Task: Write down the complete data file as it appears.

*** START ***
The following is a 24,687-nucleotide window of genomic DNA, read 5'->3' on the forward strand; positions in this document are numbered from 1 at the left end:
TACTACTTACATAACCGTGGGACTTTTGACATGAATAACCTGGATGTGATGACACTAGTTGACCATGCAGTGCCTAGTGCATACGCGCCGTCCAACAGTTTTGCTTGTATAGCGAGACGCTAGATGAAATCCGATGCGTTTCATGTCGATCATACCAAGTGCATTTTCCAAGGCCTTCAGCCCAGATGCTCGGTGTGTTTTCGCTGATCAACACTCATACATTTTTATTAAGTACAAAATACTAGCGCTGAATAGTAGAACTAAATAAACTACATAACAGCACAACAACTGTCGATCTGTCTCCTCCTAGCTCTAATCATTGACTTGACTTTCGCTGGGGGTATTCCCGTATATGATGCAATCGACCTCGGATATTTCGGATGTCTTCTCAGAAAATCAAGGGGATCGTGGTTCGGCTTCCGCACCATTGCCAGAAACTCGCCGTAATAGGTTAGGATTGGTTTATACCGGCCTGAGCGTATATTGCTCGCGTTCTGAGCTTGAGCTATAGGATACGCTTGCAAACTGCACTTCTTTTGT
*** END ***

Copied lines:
The following is a 24,687-nucleotide window of genomic DNA, read 5'->3' on the forward strand; positions in this document are numbered from 1 at the left end:
TACTACTTACATAACCGTGGGACTTTTGACATGAATAACCTGGATGTGATGACACTAGTTGACCATGCAGTGCCTAGTGCATACGCGCCGTCCAACAGTTTTGCTTGTATAGCGAGACGCTAGATGAAATCCGATGCGTTTCATGTCGATCATACCAAGTGCATTTTCCAAGGCCTTCAGCCCAGATGCTCGGTGTGTTTTCGCTGATCAACACTCATACATTTTTATTAAGTACAAAATACTAGCGCTGAATAGTAGAACTAAATAAACTACATAACAGCACAACAACTGTCGATCTGTCTCCTCCTAGCTCTAATCATTGACTTGACTTTCGCTGGGGGTATTCCCGTATATGATGCAATCGACCTCGGATATTTCGGATGTCTTCTCAGAAAATCAAGGGGATCGTGGTTCGGCTTCCGCACCATTGCCAGAAACTCGCCGTAATAGGTTAGGATTGGTTTATACCGGCCTGAGCGTATATTGCTCGCGTTCTGAGCTTGAGCTATAGGATACGCTTGCAAACTGCACTTCTTTTGT